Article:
On July 13, 2018, for the first time, the Presidents of the General Assembly, the Economic and Social Council, and the Human Rights Council convened publicly—alongside the Security Council presidency-holder—to underscore the centrality of cross-pillar approaches to achieving the United Nations’ core missions.
UN Secretary-General António Guterres’ Gender Parity Strategy (GPS), which aims to ensure parity at all levels of the UN by 2026 (and by 2028 in the UN’s peace and security components), was launched in September 2017. An informal review of implementation one year later concluded that the strategy is on track when it comes to senior appointments, but significant challenges lie ahead in the middle-management levels and in peacekeeping missions, particularly in the context of a downsizing organization. Linking the GPS to broader gender equality issues also remains a work in progress, in order to get beyond discussions of “the numbers” to deeper substantive issues.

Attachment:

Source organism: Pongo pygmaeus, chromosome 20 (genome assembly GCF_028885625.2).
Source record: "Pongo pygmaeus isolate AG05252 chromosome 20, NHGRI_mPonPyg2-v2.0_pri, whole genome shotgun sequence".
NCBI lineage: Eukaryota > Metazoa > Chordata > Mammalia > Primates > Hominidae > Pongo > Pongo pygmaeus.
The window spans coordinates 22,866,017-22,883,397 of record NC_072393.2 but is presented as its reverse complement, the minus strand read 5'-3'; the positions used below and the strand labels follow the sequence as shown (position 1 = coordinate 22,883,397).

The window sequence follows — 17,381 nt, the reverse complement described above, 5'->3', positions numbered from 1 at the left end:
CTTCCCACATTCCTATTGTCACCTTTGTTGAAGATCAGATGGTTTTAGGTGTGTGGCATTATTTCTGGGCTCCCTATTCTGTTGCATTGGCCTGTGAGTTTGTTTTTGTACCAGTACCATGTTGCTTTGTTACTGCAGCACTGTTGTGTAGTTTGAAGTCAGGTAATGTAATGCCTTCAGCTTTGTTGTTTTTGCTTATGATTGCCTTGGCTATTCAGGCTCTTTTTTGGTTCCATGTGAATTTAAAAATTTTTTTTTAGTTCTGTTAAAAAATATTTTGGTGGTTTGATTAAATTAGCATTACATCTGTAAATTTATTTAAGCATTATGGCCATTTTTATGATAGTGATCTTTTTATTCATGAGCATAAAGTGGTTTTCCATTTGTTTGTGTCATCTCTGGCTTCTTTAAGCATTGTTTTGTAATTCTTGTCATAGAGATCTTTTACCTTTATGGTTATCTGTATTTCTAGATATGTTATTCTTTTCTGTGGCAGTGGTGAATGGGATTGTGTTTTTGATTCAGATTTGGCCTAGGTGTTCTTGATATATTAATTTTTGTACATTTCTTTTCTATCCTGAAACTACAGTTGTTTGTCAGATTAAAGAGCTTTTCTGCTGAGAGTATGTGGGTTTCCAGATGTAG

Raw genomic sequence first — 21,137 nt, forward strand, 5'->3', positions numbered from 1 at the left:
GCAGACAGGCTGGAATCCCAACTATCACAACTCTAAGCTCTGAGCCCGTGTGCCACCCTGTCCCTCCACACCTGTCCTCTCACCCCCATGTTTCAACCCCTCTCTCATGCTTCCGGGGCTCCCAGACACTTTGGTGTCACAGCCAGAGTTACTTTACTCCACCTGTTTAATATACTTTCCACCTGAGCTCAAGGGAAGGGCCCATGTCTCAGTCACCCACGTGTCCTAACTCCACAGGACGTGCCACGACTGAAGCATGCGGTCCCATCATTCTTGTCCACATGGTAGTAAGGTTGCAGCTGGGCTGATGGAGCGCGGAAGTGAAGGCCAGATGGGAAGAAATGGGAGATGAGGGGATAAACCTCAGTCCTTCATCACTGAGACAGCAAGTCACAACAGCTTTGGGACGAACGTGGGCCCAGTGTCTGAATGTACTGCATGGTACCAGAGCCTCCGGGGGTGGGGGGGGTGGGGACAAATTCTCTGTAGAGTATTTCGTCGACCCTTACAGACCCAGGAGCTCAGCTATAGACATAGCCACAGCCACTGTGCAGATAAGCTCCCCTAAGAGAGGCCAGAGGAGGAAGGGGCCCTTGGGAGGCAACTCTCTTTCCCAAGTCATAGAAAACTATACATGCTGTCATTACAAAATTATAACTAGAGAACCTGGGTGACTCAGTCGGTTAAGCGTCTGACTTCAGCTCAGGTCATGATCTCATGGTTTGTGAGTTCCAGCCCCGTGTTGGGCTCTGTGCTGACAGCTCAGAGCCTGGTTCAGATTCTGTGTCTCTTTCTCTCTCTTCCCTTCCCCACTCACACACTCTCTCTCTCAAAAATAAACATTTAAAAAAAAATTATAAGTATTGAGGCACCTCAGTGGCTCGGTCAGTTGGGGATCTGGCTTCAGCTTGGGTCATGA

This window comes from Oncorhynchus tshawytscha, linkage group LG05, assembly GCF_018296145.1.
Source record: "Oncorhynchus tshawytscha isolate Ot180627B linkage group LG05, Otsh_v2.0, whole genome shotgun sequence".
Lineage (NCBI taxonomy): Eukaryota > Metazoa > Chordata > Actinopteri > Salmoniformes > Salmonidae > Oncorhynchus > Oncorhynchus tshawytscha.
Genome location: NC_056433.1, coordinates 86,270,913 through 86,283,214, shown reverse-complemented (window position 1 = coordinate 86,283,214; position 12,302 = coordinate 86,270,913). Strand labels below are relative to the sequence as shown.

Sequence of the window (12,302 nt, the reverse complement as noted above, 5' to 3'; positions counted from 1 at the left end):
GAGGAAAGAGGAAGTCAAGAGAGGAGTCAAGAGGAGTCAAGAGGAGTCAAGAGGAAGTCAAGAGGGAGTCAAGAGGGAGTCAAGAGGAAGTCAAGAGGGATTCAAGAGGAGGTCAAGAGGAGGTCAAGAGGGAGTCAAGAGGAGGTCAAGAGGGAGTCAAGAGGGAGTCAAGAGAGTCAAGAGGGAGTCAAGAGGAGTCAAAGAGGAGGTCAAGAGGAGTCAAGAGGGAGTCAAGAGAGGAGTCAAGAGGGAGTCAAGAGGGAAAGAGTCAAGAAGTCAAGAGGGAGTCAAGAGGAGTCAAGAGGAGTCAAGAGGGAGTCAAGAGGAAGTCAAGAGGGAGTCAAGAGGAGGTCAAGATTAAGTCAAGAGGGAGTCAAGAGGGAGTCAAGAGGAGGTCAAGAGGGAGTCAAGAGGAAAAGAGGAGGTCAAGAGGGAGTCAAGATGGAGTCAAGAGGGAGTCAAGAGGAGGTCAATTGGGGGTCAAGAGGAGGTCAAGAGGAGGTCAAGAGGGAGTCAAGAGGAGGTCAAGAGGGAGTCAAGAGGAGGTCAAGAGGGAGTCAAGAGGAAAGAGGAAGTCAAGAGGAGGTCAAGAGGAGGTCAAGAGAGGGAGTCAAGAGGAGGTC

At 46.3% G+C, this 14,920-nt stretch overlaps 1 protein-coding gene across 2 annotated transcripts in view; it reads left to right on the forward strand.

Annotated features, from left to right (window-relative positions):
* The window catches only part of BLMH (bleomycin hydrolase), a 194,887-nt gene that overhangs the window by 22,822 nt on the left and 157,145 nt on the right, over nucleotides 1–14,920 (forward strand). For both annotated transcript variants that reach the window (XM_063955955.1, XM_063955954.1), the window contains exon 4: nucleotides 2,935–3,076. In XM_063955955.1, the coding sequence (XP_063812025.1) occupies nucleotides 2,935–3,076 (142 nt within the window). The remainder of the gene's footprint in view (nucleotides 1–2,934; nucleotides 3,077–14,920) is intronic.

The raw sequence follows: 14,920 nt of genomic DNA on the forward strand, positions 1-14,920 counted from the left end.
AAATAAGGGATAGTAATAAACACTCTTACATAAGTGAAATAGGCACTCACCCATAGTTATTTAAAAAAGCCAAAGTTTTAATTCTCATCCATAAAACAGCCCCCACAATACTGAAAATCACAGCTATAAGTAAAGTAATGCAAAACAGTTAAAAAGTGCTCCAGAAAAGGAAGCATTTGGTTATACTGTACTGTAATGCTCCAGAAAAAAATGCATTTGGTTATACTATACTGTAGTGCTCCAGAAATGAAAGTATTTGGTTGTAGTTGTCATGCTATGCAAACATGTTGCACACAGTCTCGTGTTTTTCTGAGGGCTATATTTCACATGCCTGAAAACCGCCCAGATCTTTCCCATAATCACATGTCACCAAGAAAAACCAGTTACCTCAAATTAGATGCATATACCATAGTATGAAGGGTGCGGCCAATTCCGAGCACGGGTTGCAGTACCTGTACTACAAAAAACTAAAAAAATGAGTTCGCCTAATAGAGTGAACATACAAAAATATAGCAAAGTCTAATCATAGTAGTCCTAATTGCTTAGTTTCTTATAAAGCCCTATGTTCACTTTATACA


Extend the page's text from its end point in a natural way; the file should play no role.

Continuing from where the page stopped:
This week, the UN member states meet in the General Assembly for its 73rd session. As in previous years, we expect to hear more statements highlighting the role of women in peacebuilding and the need for more inclusive and gender-sensitive peace processes. Nearly two decades after the landmark resolution, why is implementation still sorely lagging?
Tens of thousands of individuals have been arbitrarily or unlawfully detained in Syria, and in many cases forcibly disappeared, since civil war broke out in 2011. In recent months, while some of their families have come to know of their deaths, many questions remain unanswered. This article warns of the “impunity gap” that is likely to arise from this situation, and gives practical recommendations for obtaining justice for victims and survivors.